Indiana city posts nation’s second biggest construction job gain

The city of Terre Haute and surrounding areas of western Indiana had the nation's second-highest percentage gain in construction jobs during the past year, a new analysis of job data shows.

A spokesman for one state agency said the region's construction job surge appears to reflect the busy year many parts of the state had catching up on projects stalled by last winter's heavy snows and bitter cold.

The Associated General Contractors of America, which based its analysis on federal employment data, found that construction jobs in the Terre Haute Metropolitan Statistical Area saw a 24-percent increase between October 2013 and October 2014.

The Washington, D.C.-based trade association said that ranks the area second in the nation among the largest percentage gains in all Metropolitan Statistical Areas.

Indiana Department of Workforce Development spokesman Joe Frank said construction jobs statewide were down last winter because brutal winter weather stalled outdoor work. But, in the year since then, construction companies around the state have been "trying to catch up with projects that had been put on hold," he said.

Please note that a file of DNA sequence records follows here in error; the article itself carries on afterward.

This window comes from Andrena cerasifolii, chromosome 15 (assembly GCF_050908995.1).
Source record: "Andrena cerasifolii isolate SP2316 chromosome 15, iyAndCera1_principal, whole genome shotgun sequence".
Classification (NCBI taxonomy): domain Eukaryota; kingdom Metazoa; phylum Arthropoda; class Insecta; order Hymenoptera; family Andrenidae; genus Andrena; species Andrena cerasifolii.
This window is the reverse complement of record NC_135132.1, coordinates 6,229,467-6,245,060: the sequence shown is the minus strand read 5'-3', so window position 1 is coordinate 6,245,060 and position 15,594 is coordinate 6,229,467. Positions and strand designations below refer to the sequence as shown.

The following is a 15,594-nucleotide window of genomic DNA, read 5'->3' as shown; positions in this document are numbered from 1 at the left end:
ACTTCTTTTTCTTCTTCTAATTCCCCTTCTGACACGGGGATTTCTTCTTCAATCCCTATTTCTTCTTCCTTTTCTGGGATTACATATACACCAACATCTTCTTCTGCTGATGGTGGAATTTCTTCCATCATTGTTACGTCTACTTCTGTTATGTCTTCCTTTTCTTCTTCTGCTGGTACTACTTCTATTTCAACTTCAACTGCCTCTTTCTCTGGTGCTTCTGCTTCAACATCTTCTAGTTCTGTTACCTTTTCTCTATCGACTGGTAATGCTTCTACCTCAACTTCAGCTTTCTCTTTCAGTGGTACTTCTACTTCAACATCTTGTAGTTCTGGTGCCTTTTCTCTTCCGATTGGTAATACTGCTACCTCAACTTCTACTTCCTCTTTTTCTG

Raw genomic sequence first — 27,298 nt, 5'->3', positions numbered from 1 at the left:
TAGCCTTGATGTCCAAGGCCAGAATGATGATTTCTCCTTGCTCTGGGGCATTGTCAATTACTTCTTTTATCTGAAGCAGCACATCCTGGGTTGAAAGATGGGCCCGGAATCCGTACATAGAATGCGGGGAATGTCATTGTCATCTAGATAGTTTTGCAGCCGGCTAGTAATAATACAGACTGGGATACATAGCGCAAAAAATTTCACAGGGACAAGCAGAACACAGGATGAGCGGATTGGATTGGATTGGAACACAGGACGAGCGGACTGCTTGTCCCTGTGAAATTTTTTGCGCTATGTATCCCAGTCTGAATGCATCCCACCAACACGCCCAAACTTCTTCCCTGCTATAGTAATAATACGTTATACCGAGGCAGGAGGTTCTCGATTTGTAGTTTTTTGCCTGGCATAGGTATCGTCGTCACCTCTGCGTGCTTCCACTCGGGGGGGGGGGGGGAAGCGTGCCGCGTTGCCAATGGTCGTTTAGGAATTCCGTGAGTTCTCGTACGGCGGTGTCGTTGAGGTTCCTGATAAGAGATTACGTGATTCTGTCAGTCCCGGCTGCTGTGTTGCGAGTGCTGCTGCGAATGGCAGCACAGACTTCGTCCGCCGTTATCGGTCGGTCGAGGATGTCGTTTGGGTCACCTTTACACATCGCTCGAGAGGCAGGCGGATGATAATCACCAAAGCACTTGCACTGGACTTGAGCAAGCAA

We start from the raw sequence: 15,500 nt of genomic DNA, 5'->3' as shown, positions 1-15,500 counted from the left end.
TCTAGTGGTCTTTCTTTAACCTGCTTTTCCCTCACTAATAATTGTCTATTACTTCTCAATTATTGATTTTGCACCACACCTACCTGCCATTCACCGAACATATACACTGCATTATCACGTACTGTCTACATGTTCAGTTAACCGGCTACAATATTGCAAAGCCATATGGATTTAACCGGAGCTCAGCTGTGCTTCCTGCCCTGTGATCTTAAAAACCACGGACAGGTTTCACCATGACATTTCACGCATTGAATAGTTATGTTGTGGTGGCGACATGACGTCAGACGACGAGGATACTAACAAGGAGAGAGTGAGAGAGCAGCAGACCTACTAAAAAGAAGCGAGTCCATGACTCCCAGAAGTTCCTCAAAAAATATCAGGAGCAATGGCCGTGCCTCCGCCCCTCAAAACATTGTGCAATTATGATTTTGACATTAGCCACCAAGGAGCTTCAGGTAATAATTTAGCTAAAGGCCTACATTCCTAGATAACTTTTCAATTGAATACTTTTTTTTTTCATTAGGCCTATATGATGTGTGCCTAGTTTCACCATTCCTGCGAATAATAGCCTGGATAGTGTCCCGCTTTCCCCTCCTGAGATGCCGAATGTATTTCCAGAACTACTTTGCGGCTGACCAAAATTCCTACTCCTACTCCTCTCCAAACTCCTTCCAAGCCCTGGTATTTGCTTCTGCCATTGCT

"We had several months where nothing was occurring," Frank told the Tribune-Star of Terre Haute.

Vigo County, the home of Terre Haute, was the driving force behind job growth in the statistical area that includes Sullivan, Vermillion and Clay counties.

Some of those Vigo County projects include ongoing work on an Indiana 641 bypass, construction of a new student housing building in downtown Terre Haute for Indiana State University, a new track and field complex for that campus and various retail store construction projects.

ISU's director of capital planning and improvement, Bryan Duncan, said the campus has a total of 15 projects currently underway that are helping drive local construction jobs. Those projects are among a total of 34 campus ones worth more than $80 million that include some building projects completed over this past summer.

"Construction impacts several jobs, directly and indirectly," Duncan said.

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